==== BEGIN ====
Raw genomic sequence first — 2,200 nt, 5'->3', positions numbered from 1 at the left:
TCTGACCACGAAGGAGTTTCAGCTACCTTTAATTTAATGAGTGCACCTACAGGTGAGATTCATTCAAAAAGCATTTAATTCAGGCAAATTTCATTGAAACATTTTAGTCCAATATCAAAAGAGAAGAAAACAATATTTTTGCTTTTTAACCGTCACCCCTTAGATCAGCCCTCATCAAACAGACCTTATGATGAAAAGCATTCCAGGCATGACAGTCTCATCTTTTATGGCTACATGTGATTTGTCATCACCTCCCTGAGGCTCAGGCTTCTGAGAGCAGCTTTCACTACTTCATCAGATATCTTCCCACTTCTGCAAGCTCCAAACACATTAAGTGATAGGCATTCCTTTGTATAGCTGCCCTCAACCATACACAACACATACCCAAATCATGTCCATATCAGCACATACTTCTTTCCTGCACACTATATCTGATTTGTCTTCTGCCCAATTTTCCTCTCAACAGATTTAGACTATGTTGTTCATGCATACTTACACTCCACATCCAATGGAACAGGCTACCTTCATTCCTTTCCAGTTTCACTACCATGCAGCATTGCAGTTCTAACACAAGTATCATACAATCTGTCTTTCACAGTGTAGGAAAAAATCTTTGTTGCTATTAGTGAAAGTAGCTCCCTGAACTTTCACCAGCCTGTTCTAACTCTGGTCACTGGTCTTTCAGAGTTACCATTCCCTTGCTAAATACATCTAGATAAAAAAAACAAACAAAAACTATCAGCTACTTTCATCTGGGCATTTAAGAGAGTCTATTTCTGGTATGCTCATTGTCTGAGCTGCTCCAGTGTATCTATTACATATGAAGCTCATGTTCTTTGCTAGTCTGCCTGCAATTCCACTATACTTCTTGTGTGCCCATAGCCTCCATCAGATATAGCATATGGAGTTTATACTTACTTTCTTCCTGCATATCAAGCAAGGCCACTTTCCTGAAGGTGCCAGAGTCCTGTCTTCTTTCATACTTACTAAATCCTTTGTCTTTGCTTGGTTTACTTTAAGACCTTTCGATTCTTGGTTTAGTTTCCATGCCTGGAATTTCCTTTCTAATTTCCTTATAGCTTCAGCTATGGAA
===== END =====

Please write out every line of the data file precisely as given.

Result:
Raw genomic sequence first — 2,200 nt, 5'->3', positions numbered from 1 at the left:
TCTGACCACGAAGGAGTTTCAGCTACCTTTAATTTAATGAGTGCACCTACAGGTGAGATTCATTCAAAAAGCATTTAATTCAGGCAAATTTCATTGAAACATTTTAGTCCAATATCAAAAGAGAAGAAAACAATATTTTTGCTTTTTAACCGTCACCCCTTAGATCAGCCCTCATCAAACAGACCTTATGATGAAAAGCATTCCAGGCATGACAGTCTCATCTTTTATGGCTACATGTGATTTGTCATCACCTCCCTGAGGCTCAGGCTTCTGAGAGCAGCTTTCACTACTTCATCAGATATCTTCCCACTTCTGCAAGCTCCAAACACATTAAGTGATAGGCATTCCTTTGTATAGCTGCCCTCAACCATACACAACACATACCCAAATCATGTCCATATCAGCACATACTTCTTTCCTGCACACTATATCTGATTTGTCTTCTGCCCAATTTTCCTCTCAACAGATTTAGACTATGTTGTTCATGCATACTTACACTCCACATCCAATGGAACAGGCTACCTTCATTCCTTTCCAGTTTCACTACCATGCAGCATTGCAGTTCTAACACAAGTATCATACAATCTGTCTTTCACAGTGTAGGAAAAAATCTTTGTTGCTATTAGTGAAAGTAGCTCCCTGAACTTTCACCAGCCTGTTCTAACTCTGGTCACTGGTCTTTCAGAGTTACCATTCCCTTGCTAAATACATCTAGATAAAAAAAACAAACAAAAACTATCAGCTACTTTCATCTGGGCATTTAAGAGAGTCTATTTCTGGTATGCTCATTGTCTGAGCTGCTCCAGTGTATCTATTACATATGAAGCTCATGTTCTTTGCTAGTCTGCCTGCAATTCCACTATACTTCTTGTGTGCCCATAGCCTCCATCAGATATAGCATATGGAGTTTATACTTACTTTCTTCCTGCATATCAAGCAAGGCCACTTTCCTGAAGGTGCCAGAGTCCTGTCTTCTTTCATACTTACTAAATCCTTTGTCTTTGCTTGGTTTACTTTAAGACCTTTCGATTCTTGGTTTAGTTTCCATGCCTGGAATTTCCTTTCTAATTTCCTTATAGCTTCAGCTATGGAA